Stories, Histories, Memories

November 20, 2020 - November 21, 2020
The Liberal Herald


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Middle East Technical University

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Call for Abstracts: Stories, Histories, Memories


Title: Stories, Histories, Memories

November 20 – 21, 2020

Deadline for Abstracts: October 15, 2020




Link for submission

The Liberal Herald is pleased to issue the Call for Abstracts for its seventh academic conference. The Liberal Herald was founded by students and alumni of the Bratislava International School of Liberal Arts and is organized in partnership with the Central European University and Bard College in Berlin

The conference brings together students and experts from several continents and academic fields to present their research on equal footing. The best contributions have the opportunity to be published in a book publication.

The conference is supported by research grants from the Slovak Research and Development Agency (grant No. APVV-15-0682) and Bringing Theory to Practice, an independent project in partnership with the Association of American Colleges and Universities.

Stories, Histories, Memories

We understand the world and ourselves through stories. We tell stories about who we are, as individuals, families, communities. These stories tell where we come from, what our purpose is, who are our enemies, what we believe in, and why. Stories create nations, elevate leaders, or make them fall. Stories of the past, in particular, are closely intertwined with our identities and politics. Yet these stories often conflict, with those others tell themselves and between themselves in a single person or culture. What do we understand, then, when we understand ourselves and the world through conflicting stories? Do we understand stories as conflicting or ourselves as in conflict? What stories do we choose to believe in and why these over others?

In Latin, both ‘stories’ and ‘histories’ are historarium and this overlap survives in Italian, French, Portuguese. Yet are the stories we tell ourselves histories, especially when they conflict? Are they narratives chosen for reasons separate from the story itself, for reasons that themselves have histories? Can history operate in the singular? Is there ever, can there ever, should there ever be history as such, at least as anything more than a certain dream of certain historians? Are histories always themselves just stories, perhaps just-so stories, regardless of the scientific rigor with which they are told?

Bernard Bailyn differentiated history from collective memory based on the latter’s “emotional, not intellectual” relation to the past. Historians are supposed to record and guard facts, objectively report events, whereas memory is selective and emotional, placing heroes and entire eras on a pedestal or damning them to hell. Yet, though the historian’s task is to look at the past through established facts and nothing but, he or she sifts through and selects only those they deem important to narrate a story, interpret connections, establish causes and consequences. Meanwhile, political leaders often operate with collective memory. They appeal to and justify their decisions by it, tap into the emotions associated with it. Governments establish institutional designs—laws, memorials, curricula and textbooks—that mold and are molded by our collective relation to the past and present.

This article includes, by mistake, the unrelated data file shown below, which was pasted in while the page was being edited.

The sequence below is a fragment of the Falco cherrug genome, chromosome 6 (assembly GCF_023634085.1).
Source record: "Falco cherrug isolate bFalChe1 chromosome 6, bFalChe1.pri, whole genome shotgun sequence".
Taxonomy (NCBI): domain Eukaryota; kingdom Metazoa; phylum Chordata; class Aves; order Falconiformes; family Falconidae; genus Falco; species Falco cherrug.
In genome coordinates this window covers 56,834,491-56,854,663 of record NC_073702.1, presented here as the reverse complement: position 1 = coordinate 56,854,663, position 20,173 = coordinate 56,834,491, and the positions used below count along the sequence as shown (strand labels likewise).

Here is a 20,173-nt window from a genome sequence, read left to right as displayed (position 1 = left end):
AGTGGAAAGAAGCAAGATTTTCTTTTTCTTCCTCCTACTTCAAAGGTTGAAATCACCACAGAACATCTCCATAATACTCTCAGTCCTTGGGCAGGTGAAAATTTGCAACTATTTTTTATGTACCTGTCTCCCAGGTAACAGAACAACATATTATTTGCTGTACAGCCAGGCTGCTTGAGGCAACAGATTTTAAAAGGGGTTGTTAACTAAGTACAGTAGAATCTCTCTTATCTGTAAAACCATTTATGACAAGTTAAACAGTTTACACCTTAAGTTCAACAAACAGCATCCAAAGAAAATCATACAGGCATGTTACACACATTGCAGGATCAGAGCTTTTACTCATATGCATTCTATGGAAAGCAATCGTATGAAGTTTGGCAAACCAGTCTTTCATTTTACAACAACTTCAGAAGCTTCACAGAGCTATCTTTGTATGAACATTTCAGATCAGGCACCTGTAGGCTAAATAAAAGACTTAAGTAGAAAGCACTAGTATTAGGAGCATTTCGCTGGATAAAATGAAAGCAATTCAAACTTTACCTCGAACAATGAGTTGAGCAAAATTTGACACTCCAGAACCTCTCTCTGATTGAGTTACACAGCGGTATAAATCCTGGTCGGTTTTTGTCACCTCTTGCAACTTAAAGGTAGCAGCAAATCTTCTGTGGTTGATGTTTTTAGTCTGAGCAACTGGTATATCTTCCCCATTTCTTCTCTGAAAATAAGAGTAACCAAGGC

Recent populist politics in India, the United States, United Kingdom, and Hungary as well as challenges to simple narratives established by statues in the United States, United Kingdom, and South Africa all highlight the use of collective memory and historical grievances for political goals, as do the statements on or silence over the thirtieth anniversaries of the 1989 revolutions in Central European countries.

This conference will explore the political and methodological questions concerning the relationship between stories, histories, and memories. That is, it aims to untangle, to the extent is possible, the difference between these connected phenomena.


  1. History and historiography

The craft of history

History textbooks and curricula

History in the singular

2. Politics of Memory and Identity

Collective memory in politics

“Dead bodies”: Statues, memorials, ceremonies

Emotions in the political use of the past

Public space and memorialization

3. Narratives

Narrative constructions of history and memory

The historian as storyteller

Hidden stories: Alternative histories, resistance

to mainstream narratives

4. Temporality

Changing relations to the past

Government’s crafting of collective temporality through institutional and legislative designs


Contributors must submit abstracts which are

– pertinent to the subject matter

– scholarly

– in English

– max. 300 words long

Authors of selected abstracts will be informed by October 20, 2020. Authors will be required to submit their complete entries by November 15, 2020.

All abstracts should be submitted via online form (LINK:


Selected papers will be published in 2020 in an online peer-reviewed collection of essays in the publishing house Kritika & Kontext.

Papers should be

– 2000 – 3500 words long

– revised and edited

– in APA citation and reference style format

Organizers and Contacts:

Bratislava International School of Liberal Arts (BISLA), Bratislava, Slovak Republic

Mgr. Dagmar Kusá, PhD., James Griffith, PhD

Email:,, Phone: + 421 915 373 226

Central European University, Budapest (CEU), Budapest Hungary

Robert Sata,

Bard College in Berlin, Berlin, Germany

Michael Weinman,

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